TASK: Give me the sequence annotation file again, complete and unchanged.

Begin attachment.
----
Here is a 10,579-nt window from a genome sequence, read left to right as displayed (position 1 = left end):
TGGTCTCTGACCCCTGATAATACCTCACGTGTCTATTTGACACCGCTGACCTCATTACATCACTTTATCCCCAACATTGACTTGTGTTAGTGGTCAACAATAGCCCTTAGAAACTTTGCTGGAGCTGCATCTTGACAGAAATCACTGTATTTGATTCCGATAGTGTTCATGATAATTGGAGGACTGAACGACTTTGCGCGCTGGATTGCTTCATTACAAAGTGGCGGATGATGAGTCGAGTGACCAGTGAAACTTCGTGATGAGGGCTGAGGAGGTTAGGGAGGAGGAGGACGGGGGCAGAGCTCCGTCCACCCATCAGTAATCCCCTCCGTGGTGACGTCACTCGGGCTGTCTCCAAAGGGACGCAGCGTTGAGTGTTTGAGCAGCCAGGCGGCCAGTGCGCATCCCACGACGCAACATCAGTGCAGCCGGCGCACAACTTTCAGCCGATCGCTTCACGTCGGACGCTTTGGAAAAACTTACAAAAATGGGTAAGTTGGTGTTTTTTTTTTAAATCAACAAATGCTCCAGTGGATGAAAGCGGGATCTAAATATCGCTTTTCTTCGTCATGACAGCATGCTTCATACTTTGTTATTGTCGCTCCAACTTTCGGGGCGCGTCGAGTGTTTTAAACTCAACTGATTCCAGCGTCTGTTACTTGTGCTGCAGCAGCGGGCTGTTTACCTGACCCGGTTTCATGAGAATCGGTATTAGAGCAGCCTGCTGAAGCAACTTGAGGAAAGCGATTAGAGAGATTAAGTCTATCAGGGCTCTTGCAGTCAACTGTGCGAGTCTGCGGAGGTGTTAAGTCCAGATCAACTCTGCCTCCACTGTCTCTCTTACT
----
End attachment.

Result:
Here is a 10,579-nt window from a genome sequence, read left to right as displayed (position 1 = left end):
TGGTCTCTGACCCCTGATAATACCTCACGTGTCTATTTGACACCGCTGACCTCATTACATCACTTTATCCCCAACATTGACTTGTGTTAGTGGTCAACAATAGCCCTTAGAAACTTTGCTGGAGCTGCATCTTGACAGAAATCACTGTATTTGATTCCGATAGTGTTCATGATAATTGGAGGACTGAACGACTTTGCGCGCTGGATTGCTTCATTACAAAGTGGCGGATGATGAGTCGAGTGACCAGTGAAACTTCGTGATGAGGGCTGAGGAGGTTAGGGAGGAGGAGGACGGGGGCAGAGCTCCGTCCACCCATCAGTAATCCCCTCCGTGGTGACGTCACTCGGGCTGTCTCCAAAGGGACGCAGCGTTGAGTGTTTGAGCAGCCAGGCGGCCAGTGCGCATCCCACGACGCAACATCAGTGCAGCCGGCGCACAACTTTCAGCCGATCGCTTCACGTCGGACGCTTTGGAAAAACTTACAAAAATGGGTAAGTTGGTGTTTTTTTTTTAAATCAACAAATGCTCCAGTGGATGAAAGCGGGATCTAAATATCGCTTTTCTTCGTCATGACAGCATGCTTCATACTTTGTTATTGTCGCTCCAACTTTCGGGGCGCGTCGAGTGTTTTAAACTCAACTGATTCCAGCGTCTGTTACTTGTGCTGCAGCAGCGGGCTGTTTACCTGACCCGGTTTCATGAGAATCGGTATTAGAGCAGCCTGCTGAAGCAACTTGAGGAAAGCGATTAGAGAGATTAAGTCTATCAGGGCTCTTGCAGTCAACTGTGCGAGTCTGCGGAGGTGTTAAGTCCAGATCAACTCTGCCTCCACTGTCTCTCTTACT